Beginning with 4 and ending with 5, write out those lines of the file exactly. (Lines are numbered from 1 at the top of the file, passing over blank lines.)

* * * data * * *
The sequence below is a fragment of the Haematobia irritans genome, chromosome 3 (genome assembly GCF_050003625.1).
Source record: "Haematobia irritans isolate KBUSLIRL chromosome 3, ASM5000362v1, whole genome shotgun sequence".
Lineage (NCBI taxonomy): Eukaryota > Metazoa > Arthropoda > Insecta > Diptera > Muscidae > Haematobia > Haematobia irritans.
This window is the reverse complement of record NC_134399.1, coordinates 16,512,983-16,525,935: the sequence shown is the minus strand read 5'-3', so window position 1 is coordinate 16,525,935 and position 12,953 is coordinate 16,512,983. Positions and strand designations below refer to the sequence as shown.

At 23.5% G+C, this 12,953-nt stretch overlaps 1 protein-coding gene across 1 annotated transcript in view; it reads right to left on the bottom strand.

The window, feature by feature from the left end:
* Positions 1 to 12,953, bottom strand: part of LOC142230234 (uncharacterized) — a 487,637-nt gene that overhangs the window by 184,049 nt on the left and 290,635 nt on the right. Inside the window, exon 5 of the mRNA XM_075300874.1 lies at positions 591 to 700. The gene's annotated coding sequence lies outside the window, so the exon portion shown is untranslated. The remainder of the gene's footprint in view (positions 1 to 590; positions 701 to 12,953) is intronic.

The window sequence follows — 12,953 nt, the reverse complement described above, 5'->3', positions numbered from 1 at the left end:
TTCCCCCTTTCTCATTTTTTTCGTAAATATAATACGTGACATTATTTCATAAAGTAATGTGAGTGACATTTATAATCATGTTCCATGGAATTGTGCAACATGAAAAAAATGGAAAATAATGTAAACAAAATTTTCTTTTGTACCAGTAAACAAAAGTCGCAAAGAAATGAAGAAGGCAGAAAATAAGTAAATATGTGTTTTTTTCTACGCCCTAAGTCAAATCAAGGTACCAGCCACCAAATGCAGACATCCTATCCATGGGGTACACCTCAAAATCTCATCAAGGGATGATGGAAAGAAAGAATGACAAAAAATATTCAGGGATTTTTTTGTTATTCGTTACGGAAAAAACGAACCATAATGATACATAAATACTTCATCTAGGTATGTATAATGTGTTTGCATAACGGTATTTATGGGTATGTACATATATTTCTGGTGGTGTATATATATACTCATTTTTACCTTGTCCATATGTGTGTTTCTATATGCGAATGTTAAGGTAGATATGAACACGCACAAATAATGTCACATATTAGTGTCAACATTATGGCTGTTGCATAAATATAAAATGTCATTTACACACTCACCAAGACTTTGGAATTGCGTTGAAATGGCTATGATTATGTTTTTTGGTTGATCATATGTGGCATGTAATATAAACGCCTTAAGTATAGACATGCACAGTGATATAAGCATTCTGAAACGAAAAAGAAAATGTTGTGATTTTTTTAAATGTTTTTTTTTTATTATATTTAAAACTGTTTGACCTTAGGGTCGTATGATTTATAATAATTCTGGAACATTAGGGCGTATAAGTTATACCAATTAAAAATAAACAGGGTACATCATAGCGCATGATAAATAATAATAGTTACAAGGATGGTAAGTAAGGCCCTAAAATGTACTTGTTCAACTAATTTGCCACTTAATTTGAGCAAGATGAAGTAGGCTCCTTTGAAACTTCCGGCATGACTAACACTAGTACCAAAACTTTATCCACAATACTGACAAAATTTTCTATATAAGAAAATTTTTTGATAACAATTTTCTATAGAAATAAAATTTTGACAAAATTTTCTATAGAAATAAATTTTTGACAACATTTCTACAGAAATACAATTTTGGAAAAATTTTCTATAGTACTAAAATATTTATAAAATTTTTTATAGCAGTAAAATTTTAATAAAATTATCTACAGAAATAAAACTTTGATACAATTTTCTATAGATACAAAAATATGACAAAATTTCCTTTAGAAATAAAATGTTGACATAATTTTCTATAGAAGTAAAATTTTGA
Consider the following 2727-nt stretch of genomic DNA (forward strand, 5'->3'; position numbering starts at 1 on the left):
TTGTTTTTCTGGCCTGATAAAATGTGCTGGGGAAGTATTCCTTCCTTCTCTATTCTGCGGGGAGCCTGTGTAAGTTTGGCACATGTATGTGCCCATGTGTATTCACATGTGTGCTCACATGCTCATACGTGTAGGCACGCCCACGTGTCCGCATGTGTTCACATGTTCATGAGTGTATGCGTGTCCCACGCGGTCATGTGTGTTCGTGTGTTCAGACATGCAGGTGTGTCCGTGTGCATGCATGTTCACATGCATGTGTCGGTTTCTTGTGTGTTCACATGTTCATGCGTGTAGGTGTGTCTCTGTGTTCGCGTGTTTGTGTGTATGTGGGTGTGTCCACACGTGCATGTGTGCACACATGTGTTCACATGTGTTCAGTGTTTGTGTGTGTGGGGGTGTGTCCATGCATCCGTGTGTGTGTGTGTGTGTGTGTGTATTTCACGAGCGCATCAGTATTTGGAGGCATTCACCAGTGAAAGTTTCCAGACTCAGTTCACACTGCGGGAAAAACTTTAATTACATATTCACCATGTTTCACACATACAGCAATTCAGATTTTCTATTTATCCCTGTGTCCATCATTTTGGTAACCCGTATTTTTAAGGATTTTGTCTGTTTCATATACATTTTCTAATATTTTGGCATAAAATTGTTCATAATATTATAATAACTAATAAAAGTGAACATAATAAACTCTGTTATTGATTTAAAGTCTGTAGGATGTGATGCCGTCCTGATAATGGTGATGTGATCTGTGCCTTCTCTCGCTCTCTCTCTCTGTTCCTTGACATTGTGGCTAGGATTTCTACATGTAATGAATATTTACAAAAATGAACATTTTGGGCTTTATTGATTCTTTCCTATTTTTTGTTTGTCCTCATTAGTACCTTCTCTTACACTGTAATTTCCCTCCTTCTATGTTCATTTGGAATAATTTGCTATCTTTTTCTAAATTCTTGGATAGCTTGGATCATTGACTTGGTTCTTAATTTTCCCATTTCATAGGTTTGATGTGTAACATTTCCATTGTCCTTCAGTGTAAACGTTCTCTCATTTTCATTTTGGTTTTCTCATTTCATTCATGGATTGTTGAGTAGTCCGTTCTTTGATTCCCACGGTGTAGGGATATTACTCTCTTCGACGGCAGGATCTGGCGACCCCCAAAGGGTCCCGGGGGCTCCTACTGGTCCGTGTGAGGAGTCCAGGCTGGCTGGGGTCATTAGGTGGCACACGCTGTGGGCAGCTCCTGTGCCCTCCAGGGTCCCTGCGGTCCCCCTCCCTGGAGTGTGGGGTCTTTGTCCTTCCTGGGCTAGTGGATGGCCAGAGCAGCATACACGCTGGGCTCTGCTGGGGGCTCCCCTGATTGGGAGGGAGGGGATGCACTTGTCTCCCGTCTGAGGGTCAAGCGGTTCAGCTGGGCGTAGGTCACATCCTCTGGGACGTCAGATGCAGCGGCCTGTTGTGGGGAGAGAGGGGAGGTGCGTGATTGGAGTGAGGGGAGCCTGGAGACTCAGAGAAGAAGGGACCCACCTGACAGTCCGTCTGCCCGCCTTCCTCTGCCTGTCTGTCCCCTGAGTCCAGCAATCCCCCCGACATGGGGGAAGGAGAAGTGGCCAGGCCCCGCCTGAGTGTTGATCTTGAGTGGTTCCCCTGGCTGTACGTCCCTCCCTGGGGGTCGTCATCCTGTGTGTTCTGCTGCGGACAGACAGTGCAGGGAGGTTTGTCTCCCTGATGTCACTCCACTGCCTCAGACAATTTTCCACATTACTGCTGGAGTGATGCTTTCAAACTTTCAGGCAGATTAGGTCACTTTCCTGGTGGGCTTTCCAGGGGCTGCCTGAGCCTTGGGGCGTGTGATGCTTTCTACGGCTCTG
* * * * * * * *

This window is the reverse complement of record NC_134399.1, coordinates 16,512,983-16,525,935: the sequence shown is the minus strand read 5'-3', so window position 1 is coordinate 16,525,935 and position 12,953 is coordinate 16,512,983. Positions and strand designations below refer to the sequence as shown.

At 23.5% G+C, this 12,953-nt stretch overlaps 1 protein-coding gene across 1 annotated transcript in view; it reads right to left on the bottom strand.